Retaliation against liberals may be what ends up getting President Trump re-elected. That's Gerard Alexander's take for the New York Times, in which he notes liberals are inspirational in their idealism and smart—but "not as smart and persuasive as they think." Alexander warns that liberals, ensconced in what he says are positions of power in entertainment, media, and higher ed, may not realize "how provocative and inflammatory" they are with their progressive beliefs, and that they may be pushing away as many people as they're attracting. Although liberals may (rightfully) be more on top of pushing narratives on such topics as racism and sexism into wider view, Alexander argues they may be forcing others to adapt too quickly. "Some liberals have gotten far out ahead of their fellow Americans but are nonetheless quick to criticize those who haven’t caught up with them," he notes.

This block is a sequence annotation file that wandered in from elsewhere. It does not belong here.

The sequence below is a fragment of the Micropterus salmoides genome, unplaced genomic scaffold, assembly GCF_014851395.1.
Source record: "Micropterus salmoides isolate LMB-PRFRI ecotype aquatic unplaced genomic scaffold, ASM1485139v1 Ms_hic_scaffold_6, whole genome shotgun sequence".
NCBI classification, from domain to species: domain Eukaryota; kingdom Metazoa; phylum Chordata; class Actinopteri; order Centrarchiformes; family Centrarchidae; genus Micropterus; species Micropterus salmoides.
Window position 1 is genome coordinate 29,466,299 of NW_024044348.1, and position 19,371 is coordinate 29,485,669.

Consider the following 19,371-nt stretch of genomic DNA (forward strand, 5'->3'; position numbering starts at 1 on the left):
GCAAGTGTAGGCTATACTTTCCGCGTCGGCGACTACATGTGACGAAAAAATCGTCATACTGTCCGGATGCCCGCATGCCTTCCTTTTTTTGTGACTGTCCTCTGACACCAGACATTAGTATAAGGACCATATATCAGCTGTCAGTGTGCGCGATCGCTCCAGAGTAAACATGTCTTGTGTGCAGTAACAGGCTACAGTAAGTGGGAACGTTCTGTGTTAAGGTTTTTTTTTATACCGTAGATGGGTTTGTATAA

Alexander concedes that Trump himself doesn't make the situation any easier with his "derogatory" and "vulgar" remarks, but he stresses that labeling everyone who supports Trump as racist, for example, is self-defeating. In fact, there may be people who "might be open to reconsidering ways they have done things for years, but who are likely to be put off if they feel smeared before that conversation even takes place." What liberals can do to help stave off a Trump win in 2020, which Alexander thinks is entirely possible: Stop being so self-righteous. "Without sacrificing their principles, liberals can come across as more respectful of others," he writes. "Self-righteousness is rarely attractive, and even more rarely rewarded." Click for Alexander's full column. (Read more liberals stories.)